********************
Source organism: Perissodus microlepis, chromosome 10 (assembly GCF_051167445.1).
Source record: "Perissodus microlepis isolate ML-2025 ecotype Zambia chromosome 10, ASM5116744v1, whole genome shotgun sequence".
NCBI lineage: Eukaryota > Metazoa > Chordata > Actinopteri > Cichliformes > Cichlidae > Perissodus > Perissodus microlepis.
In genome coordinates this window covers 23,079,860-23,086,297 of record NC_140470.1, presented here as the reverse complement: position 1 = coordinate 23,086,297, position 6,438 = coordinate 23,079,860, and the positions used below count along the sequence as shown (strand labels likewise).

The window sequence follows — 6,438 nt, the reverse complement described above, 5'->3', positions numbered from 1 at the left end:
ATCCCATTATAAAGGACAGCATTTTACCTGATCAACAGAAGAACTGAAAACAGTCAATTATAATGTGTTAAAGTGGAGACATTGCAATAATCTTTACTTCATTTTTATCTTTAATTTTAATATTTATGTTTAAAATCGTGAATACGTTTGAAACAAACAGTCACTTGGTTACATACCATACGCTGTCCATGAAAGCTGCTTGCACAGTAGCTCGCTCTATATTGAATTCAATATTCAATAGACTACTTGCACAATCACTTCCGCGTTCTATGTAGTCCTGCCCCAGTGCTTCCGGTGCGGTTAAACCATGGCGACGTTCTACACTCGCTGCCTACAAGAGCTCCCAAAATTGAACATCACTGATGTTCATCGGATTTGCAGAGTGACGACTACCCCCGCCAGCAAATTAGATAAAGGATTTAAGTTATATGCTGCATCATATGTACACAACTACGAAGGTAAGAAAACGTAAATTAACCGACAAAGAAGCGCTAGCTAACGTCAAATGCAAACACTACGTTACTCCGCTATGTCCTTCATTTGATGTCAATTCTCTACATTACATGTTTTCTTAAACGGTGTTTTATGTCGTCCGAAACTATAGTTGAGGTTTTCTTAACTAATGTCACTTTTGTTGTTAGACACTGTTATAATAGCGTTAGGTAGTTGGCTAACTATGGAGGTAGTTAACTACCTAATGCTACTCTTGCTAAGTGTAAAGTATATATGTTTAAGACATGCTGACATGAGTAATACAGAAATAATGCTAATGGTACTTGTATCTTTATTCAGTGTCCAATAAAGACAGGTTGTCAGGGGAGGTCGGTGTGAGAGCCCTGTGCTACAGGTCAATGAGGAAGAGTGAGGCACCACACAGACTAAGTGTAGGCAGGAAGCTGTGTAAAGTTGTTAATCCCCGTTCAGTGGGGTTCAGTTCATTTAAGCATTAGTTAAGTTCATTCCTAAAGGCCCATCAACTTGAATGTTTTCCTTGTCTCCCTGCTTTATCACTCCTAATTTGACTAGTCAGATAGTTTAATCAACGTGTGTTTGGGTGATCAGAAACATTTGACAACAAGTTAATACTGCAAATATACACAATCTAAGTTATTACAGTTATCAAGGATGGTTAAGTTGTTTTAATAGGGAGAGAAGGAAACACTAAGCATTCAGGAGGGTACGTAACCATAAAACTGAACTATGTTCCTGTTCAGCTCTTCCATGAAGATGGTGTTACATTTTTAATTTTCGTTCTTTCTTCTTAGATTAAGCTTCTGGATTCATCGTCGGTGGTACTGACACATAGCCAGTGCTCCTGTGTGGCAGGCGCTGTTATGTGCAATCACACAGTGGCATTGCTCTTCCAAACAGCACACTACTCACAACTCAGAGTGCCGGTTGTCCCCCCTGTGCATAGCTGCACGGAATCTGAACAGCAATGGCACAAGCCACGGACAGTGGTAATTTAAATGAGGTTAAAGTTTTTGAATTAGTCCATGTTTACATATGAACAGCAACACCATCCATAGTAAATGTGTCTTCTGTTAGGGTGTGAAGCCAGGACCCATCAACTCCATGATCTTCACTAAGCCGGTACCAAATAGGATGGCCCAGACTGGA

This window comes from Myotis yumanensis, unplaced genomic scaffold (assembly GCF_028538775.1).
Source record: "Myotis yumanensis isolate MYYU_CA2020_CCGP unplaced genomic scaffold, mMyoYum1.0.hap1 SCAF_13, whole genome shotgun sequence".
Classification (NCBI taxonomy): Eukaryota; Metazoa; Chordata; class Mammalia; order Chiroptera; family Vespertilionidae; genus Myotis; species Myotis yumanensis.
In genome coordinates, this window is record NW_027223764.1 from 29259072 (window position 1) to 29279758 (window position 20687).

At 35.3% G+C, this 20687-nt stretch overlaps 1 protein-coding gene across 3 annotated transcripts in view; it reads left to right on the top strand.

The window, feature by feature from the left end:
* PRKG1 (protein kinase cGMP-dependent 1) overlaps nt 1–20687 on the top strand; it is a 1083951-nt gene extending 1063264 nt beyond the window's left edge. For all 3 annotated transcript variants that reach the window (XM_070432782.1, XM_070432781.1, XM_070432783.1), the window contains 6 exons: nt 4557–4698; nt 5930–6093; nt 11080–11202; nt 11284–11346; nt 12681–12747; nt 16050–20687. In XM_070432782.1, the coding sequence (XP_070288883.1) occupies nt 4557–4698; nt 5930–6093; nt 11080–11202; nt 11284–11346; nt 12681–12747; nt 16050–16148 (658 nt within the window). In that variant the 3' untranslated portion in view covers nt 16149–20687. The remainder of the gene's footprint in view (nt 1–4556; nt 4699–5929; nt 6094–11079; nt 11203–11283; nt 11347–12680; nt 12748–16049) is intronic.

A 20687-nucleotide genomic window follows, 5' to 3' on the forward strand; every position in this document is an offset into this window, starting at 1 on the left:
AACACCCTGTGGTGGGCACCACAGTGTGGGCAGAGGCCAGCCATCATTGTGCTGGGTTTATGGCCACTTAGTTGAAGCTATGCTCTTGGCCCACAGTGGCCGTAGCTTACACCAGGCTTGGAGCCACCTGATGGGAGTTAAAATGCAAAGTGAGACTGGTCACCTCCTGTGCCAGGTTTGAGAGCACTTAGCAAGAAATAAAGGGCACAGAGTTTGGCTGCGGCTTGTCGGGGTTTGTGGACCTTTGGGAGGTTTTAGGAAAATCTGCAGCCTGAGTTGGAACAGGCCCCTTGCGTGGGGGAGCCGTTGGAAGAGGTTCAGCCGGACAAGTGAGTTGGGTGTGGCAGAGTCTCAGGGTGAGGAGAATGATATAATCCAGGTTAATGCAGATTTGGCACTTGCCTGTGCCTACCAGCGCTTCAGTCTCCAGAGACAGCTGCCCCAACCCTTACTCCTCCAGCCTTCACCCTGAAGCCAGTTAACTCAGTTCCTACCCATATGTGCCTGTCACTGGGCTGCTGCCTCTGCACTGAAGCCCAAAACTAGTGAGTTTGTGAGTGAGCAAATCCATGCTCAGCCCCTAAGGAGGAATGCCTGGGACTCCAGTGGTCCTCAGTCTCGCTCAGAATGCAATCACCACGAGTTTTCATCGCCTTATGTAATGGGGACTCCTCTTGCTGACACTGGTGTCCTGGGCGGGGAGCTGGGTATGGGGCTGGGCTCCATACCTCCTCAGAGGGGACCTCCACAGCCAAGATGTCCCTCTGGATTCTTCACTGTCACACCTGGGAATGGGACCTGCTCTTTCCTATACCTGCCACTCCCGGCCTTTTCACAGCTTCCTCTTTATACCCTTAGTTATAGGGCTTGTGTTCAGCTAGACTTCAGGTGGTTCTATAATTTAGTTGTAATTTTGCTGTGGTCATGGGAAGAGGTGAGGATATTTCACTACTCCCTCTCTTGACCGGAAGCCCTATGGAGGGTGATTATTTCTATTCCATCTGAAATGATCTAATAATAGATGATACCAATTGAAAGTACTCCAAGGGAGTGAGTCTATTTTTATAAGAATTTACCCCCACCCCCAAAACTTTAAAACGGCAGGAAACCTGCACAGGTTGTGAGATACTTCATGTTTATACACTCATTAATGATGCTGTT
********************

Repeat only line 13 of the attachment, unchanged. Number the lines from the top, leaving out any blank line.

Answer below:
* PRKG1 (protein kinase cGMP-dependent 1) overlaps nt 1–20687 on the top strand; it is a 1083951-nt gene extending 1063264 nt beyond the window's left edge. For all 3 annotated transcript variants that reach the window (XM_070432782.1, XM_070432781.1, XM_070432783.1), the window contains 6 exons: nt 4557–4698; nt 5930–6093; nt 11080–11202; nt 11284–11346; nt 12681–12747; nt 16050–20687. In XM_070432782.1, the coding sequence (XP_070288883.1) occupies nt 4557–4698; nt 5930–6093; nt 11080–11202; nt 11284–11346; nt 12681–12747; nt 16050–16148 (658 nt within the window). In that variant the 3' untranslated portion in view covers nt 16149–20687. The remainder of the gene's footprint in view (nt 1–4556; nt 4699–5929; nt 6094–11079; nt 11203–11283; nt 11347–12680; nt 12748–16049) is intronic.